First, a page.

Many, but by no means all, of those who have died have been elderly, infirm, poor or members of ethnic minorities and it is tempting to ponder whether things would have been the same if this illness had picked off the rich, the privileged and working-aged taxpayers instead.
But, of course, the virus has had many victims in addition to the dead. Millions have suffered the full devastating effects of the illness. Hundreds of thousands have found themselves in intensive care units fighting for their lives. Many thousands may have Long COVID – a condition still not fully understood – and face uncertainty and long-term health complications.
And there have been other victims too. The millions who have lost their jobs. Almost all of the rest of us have had lives halted, disrupted and thrown into chaos. Education has been devastated and matters have not been helped by the ‘one foot in and one foot out’ game that the Government has played with schools, teachers and students. Childhood has been upended, teenage years ruined. The mental health cost of the pandemic is surely a ticking time bomb.
Unlike in a war, there will be no Armistice Day for the virus because COVID is now with us and here to stay. But, when the immediate worst of it is over, it is right that we seek to remember the victims taken from us unnecessarily. And also to commemorate those who fought it on the frontline.
The paramedics, doctors, nurses and care staff who made the difference and risked – and sometimes lost – their lives in the process. The teachers who tried to get our children through it all. The police and other emergency services. The volunteers who manned food banks and all of those who in ways big and small brought help and aid and comfort to those most in need.
Remember Why They Died
Some have already taken the first steps of remembrance.
Last July, in Hove, someone placed 44,602 stones on the grass beside the seafront, representing each of the people who had then died in the pandemic.
Near my own home here in south-east London, someone has put up a makeshift memorial on a fence near the hospital encouraging people to “fight like hell for the living” and “remember the dead”.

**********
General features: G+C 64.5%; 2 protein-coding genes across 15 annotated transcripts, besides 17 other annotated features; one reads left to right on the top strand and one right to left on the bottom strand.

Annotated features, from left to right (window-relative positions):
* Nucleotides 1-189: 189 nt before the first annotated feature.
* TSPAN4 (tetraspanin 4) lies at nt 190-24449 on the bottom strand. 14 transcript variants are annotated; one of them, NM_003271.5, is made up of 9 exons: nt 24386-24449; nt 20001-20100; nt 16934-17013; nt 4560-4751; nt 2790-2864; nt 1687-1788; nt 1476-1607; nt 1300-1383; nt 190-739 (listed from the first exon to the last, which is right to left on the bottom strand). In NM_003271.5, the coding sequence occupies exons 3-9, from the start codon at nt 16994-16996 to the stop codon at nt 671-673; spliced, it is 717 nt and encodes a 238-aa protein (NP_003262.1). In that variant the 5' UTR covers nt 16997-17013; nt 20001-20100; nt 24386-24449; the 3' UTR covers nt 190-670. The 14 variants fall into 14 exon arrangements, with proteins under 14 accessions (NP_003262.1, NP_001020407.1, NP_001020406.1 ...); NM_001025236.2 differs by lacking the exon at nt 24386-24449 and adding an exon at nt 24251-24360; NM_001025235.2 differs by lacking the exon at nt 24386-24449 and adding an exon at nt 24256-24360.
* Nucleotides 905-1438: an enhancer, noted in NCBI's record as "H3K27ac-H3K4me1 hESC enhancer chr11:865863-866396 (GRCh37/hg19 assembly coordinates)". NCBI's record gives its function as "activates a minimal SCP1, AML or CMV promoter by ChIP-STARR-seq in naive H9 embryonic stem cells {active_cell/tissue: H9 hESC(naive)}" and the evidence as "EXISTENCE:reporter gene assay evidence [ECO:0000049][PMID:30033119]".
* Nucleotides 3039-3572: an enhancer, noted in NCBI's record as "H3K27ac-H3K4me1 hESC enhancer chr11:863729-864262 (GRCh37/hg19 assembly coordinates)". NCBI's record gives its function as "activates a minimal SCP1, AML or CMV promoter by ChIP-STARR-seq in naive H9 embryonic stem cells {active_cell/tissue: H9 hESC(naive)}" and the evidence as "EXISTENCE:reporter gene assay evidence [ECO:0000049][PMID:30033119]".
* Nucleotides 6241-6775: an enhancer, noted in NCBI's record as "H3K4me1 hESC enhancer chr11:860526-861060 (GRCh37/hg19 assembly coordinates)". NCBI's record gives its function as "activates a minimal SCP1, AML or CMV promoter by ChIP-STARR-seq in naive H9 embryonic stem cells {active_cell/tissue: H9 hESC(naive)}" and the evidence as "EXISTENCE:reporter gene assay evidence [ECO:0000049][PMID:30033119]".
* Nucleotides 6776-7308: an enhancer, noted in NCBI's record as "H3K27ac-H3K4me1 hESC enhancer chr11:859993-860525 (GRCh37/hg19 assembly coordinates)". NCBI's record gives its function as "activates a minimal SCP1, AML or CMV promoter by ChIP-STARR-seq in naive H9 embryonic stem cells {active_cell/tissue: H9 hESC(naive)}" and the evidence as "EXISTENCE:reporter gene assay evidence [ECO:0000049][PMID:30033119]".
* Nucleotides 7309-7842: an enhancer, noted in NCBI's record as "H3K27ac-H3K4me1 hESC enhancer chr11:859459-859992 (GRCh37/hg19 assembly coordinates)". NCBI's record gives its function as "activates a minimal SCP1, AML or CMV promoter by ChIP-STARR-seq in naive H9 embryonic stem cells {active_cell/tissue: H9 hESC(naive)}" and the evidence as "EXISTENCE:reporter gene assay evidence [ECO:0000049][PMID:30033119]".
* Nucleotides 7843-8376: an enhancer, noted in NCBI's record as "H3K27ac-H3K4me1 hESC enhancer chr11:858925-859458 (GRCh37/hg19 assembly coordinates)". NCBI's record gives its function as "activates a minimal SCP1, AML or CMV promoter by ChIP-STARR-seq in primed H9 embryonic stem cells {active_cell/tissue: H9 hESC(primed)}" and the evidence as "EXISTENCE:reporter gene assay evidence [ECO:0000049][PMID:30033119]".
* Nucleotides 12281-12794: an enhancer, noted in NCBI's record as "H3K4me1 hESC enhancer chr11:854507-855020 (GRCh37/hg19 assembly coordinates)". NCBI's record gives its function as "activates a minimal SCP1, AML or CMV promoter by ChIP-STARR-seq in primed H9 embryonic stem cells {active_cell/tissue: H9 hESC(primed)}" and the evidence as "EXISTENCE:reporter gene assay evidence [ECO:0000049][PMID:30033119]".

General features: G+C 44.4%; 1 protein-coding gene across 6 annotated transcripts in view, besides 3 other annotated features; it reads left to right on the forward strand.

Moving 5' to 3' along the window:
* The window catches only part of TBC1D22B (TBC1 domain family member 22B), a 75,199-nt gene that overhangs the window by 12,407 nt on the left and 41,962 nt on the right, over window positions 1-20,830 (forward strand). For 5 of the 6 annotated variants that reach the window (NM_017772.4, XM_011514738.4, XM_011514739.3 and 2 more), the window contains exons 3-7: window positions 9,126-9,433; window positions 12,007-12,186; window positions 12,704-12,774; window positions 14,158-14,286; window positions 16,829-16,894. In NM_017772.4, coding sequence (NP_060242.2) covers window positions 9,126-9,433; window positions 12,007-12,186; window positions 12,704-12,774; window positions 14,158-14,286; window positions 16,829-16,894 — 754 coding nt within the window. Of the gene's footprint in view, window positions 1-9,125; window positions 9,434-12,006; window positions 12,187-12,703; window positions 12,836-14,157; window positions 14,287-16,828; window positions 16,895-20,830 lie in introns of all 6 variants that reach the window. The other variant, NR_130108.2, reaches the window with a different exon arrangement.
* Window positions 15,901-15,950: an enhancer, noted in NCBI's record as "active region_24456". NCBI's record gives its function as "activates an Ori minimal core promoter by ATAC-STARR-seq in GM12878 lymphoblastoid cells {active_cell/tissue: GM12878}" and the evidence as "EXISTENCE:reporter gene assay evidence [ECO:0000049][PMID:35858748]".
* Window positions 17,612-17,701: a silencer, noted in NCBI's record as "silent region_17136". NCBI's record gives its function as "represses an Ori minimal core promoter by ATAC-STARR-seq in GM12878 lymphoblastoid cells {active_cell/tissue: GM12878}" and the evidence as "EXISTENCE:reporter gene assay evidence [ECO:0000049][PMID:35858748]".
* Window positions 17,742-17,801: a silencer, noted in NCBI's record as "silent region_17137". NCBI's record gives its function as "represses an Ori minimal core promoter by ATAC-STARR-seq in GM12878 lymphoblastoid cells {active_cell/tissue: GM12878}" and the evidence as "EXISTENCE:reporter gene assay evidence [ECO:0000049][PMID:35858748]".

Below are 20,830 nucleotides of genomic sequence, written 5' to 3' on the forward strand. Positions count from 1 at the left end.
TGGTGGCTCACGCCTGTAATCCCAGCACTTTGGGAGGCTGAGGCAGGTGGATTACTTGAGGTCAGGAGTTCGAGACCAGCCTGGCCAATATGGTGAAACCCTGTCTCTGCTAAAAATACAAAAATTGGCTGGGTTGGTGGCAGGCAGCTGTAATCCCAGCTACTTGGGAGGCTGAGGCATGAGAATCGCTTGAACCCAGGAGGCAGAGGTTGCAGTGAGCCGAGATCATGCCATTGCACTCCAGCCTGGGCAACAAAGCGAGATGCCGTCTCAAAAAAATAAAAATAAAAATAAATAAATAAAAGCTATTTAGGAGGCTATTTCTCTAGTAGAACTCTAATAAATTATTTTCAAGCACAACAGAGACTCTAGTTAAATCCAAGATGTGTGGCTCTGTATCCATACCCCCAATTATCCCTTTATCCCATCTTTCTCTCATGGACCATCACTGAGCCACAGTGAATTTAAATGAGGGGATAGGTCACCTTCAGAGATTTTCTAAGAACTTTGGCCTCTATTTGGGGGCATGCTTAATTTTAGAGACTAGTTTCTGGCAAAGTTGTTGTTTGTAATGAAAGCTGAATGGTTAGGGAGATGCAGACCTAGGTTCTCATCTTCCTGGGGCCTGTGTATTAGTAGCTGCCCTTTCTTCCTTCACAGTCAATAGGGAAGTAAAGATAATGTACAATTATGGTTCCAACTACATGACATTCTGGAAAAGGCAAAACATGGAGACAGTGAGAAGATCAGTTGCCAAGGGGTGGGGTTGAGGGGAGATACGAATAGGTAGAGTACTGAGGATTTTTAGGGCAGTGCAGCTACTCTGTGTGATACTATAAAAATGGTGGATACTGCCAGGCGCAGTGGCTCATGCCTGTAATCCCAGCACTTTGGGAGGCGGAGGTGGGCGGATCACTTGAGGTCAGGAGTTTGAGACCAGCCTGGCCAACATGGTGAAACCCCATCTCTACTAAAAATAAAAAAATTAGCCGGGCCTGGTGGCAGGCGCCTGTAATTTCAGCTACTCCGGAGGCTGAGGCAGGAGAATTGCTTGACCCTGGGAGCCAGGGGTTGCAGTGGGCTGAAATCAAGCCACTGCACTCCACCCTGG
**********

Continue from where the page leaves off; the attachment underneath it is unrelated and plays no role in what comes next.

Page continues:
In Shropshire, farmer Tim Ashton erected a standing stone in October in memory and reflection of the dead, to mark the event and give visitors a space to reflect. He was moved to create the monument “at a very low moment” after a conversation with a vicar who had spent her weeks comforting the bereaved and burying the dead.
Tim was inspired by other standing stones and barrows that have stood as monuments on these islands for thousands of years.
“Rocks don’t exclude people,” he told me in a fascinating telephone conversation. Memorials like these can, in his own words, “show that we noticed”. They are inclusive. There’s no cross or symbolism to them and thus, Tim believes, they can invite people in to reflect and remember.
The Shropshire standing stone was erected with the involvement of “nine faiths and none” and Tim hopes that it might act as encouragement to other communities seeking to pause and mark this tragedy. He estimates that the cost of putting it up was less than £1,000 and that any community with the will to do it could follow suit.
As we part, he says something striking: “Anyway, why do we need the permission of the Government to remember?”
It is a pertinent point. This tragedy after all lies in no small measure at its feet. Why should we allow the architects of chaos to take back control of the fall-out?
Boris Johnson, of course, did not create the Coronavirus, but it was in his power, early on, to do something about it. The terrible toll of death. The bereaved families. The people suffering still and those who will continue to do so long after the pandemic has passed. The lost jobs. The paused lives. The social isolation. The economic crisis. All of it could have been managed better.
In every case, whether he likes it or not, the buck stops, ultimately with the Prime Minister. His Government did not do “everything we could”. He and it failed.
When the appropriate time comes for remembrance, remember we must. But let us remember too that responsibility for much of the loss of life rests ultimately with the people at the helm. If we have learned anything at all from this horrible experience it is that good leadership matters.
Our Prime Minister is wholly unsuited to the job. He has lost the moral right to lead the nation in mourning – and increasingly – on anything else.